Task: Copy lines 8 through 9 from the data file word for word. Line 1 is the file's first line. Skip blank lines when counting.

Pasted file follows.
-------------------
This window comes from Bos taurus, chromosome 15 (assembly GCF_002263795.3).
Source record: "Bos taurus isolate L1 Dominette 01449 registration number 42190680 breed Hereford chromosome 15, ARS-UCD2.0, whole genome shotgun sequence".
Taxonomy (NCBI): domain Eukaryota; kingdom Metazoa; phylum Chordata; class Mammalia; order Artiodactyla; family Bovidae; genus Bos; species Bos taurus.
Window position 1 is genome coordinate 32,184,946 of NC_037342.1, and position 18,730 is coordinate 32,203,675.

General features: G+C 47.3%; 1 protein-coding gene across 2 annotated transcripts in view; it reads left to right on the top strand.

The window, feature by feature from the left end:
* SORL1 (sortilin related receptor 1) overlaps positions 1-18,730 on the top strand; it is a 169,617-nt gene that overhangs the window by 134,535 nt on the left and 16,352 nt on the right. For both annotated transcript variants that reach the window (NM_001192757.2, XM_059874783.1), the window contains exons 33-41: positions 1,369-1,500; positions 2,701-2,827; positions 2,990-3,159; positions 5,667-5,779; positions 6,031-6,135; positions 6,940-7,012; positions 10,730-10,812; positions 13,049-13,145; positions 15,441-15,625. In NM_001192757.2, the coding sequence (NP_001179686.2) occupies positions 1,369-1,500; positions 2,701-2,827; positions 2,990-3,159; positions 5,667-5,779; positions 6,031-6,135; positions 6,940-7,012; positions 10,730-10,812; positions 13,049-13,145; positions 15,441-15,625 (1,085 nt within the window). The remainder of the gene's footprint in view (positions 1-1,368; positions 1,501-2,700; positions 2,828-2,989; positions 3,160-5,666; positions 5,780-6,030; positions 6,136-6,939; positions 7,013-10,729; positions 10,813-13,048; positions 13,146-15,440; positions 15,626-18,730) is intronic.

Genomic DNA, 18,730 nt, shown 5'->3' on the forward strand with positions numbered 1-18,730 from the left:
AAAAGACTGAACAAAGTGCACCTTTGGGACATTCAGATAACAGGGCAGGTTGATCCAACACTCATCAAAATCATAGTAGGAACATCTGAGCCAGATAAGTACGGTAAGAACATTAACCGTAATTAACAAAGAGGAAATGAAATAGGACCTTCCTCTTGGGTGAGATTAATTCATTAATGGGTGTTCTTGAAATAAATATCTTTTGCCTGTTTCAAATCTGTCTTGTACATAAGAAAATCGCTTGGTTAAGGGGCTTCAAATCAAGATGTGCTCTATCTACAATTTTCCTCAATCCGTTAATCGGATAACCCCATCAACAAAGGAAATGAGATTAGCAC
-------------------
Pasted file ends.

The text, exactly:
Genomic DNA, 18,730 nt, shown 5'->3' on the forward strand with positions numbered 1-18,730 from the left:
AAAAGACTGAACAAAGTGCACCTTTGGGACATTCAGATAACAGGGCAGGTTGATCCAACACTCATCAAAATCATAGTAGGAACATCTGAGCCAGATAAGTACGGTAAGAACATTAACCGTAATTAACAAAGAGGAAATGAAATAGGACCTTCCTCTTGGGTGAGATTAATTCATTAATGGGTGTTCTTGAAATAAATATCTTTTGCCTGTTTCAAATCTGTCTTGTACATAAGAAAATCGCTTGGTTAAGGGGCTTCAAATCAAGATGTGCTCTATCTACAATTTTCCTCAATCCGTTAATCGGATAACCCCATCAACAAAGGAAATGAGATTAGCAC